But the companies' appeal argues that members of the Green family run their businesses according to their religious faith, "and regularly engage in what can only be called exercises of religion."
Among other things, Hobby Lobby takes out hundreds of full-page ads every Christmas and Easter celebrating the religious nature of the holidays, closes on Sundays to give employees a day of rest and excludes contraceptive devices and drugs that its owners maintain can cause abortion from its employee prescription drug coverage plan, according to the appeal.
"They exercise their personal religious faith in many ways in which that company is run," Duncan said.
Heaton recognized that the Green family has sincere religious beliefs, but the judge ruled that complying with the new health care guidelines creates only an indirect burden on Hobby Lobby's owners and it is not personal to them, he said.
In medical terms, pregnancy begins when a fertilized egg attaches itself to the wall of the uterus. If taken within 72 hours of unprotected sex, the morning-after pill can reduce the chances of an egg implanting in a woman's womb by as much as 89 percent.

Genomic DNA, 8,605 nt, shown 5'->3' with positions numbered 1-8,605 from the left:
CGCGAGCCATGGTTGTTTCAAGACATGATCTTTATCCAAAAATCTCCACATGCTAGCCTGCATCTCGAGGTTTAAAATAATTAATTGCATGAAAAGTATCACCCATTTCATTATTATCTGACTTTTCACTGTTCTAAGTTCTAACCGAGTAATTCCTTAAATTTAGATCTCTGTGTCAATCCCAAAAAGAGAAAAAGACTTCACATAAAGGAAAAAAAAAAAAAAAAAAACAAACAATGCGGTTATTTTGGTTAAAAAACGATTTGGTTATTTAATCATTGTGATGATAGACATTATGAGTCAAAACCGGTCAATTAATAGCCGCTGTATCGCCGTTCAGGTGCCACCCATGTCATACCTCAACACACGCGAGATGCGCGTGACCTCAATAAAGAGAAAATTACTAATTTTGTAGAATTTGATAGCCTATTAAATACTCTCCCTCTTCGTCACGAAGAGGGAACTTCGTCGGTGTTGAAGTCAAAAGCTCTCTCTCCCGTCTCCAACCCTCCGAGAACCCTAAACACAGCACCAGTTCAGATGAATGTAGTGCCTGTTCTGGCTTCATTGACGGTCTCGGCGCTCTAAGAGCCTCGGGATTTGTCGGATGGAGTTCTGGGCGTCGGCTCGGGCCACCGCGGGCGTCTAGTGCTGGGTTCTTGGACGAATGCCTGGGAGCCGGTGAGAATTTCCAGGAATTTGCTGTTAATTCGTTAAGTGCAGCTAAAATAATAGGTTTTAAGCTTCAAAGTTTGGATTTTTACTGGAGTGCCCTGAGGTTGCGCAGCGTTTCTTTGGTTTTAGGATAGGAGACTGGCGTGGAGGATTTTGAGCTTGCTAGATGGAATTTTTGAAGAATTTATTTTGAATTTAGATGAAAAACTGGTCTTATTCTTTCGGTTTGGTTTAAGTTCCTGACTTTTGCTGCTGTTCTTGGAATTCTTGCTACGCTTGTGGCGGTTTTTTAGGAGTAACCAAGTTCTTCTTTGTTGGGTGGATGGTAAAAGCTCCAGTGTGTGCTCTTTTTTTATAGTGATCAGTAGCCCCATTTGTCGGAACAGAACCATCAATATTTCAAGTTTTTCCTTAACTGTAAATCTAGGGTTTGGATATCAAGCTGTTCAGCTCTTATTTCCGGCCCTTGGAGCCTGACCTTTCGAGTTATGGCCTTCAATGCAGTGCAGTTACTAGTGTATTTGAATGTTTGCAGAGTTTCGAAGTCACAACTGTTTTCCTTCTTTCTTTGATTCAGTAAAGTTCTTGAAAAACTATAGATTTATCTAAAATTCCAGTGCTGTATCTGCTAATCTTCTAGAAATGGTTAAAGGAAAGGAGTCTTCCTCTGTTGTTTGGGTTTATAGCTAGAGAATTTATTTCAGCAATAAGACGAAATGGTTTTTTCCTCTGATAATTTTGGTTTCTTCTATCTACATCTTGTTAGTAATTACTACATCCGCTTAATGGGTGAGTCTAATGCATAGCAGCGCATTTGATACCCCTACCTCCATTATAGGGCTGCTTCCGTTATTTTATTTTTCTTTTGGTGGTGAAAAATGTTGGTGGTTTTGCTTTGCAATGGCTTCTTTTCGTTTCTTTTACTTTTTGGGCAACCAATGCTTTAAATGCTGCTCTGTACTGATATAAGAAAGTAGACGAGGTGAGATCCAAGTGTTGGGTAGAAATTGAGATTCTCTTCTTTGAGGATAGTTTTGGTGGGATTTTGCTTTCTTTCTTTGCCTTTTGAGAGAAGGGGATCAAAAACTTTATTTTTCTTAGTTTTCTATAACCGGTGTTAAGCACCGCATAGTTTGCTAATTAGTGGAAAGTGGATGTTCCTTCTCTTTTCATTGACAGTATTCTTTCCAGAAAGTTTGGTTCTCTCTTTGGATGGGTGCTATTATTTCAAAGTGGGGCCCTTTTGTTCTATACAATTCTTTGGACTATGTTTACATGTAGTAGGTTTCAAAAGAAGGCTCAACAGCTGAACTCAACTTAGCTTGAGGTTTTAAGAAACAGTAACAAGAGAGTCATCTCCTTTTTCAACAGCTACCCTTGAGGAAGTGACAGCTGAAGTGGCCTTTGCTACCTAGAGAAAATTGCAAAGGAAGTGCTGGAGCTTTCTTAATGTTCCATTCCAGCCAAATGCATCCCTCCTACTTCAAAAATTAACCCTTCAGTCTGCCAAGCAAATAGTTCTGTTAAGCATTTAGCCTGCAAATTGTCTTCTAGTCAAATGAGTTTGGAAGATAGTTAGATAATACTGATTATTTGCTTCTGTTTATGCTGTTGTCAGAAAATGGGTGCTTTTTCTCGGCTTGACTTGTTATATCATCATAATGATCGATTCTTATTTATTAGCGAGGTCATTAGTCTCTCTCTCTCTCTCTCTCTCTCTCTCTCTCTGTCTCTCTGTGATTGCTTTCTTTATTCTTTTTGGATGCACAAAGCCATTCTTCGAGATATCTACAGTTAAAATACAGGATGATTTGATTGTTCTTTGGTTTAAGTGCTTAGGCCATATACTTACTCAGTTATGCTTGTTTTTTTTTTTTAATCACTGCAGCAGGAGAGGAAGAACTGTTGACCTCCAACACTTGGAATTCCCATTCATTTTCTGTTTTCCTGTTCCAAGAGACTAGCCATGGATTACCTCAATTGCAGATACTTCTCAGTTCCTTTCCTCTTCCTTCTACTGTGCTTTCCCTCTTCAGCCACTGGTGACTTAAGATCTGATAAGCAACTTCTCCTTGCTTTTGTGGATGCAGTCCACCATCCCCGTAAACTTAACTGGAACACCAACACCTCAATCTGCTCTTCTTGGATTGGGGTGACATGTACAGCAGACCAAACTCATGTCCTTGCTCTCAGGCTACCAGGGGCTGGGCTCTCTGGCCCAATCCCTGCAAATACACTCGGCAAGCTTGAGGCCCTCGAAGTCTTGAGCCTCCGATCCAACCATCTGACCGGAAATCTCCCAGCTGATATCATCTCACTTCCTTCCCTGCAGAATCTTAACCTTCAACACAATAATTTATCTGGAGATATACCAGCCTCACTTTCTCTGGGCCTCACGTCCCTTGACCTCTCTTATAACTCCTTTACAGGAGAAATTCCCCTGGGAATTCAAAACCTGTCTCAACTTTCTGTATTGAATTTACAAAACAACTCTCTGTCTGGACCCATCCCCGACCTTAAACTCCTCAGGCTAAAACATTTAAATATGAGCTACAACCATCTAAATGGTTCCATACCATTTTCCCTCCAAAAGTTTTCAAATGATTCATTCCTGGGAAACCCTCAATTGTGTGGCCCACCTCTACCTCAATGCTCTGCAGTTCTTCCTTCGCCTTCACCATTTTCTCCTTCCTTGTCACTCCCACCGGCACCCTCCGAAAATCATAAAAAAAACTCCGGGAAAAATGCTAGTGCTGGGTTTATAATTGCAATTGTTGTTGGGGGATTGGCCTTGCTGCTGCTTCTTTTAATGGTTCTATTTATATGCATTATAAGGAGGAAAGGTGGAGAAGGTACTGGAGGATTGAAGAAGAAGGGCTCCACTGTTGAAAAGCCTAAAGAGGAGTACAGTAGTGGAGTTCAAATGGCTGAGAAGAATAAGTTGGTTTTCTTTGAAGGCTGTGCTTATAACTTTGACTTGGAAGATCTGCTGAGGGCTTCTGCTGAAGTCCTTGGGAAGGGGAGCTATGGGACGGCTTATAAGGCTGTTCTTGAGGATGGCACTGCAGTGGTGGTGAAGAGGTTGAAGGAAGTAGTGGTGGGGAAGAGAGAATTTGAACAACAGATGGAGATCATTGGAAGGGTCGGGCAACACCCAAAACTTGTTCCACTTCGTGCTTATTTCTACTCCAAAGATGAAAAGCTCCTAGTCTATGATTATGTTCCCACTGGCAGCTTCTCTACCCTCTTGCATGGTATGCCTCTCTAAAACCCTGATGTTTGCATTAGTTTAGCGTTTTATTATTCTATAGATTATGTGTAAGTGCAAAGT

Critics of the contraception say it is the equivalent of an abortion pill because it can prevent a fertilized egg from attaching to the uterus. The lawsuit also alleges that certain kinds of intrauterine devices can destroy an embryo by preventing it from implanting in a woman's uterus.
At a hearing earlier this month, a government lawyer said the drugs do not cause abortions and that the U.S. has a compelling interest in mandating insurance coverage for them.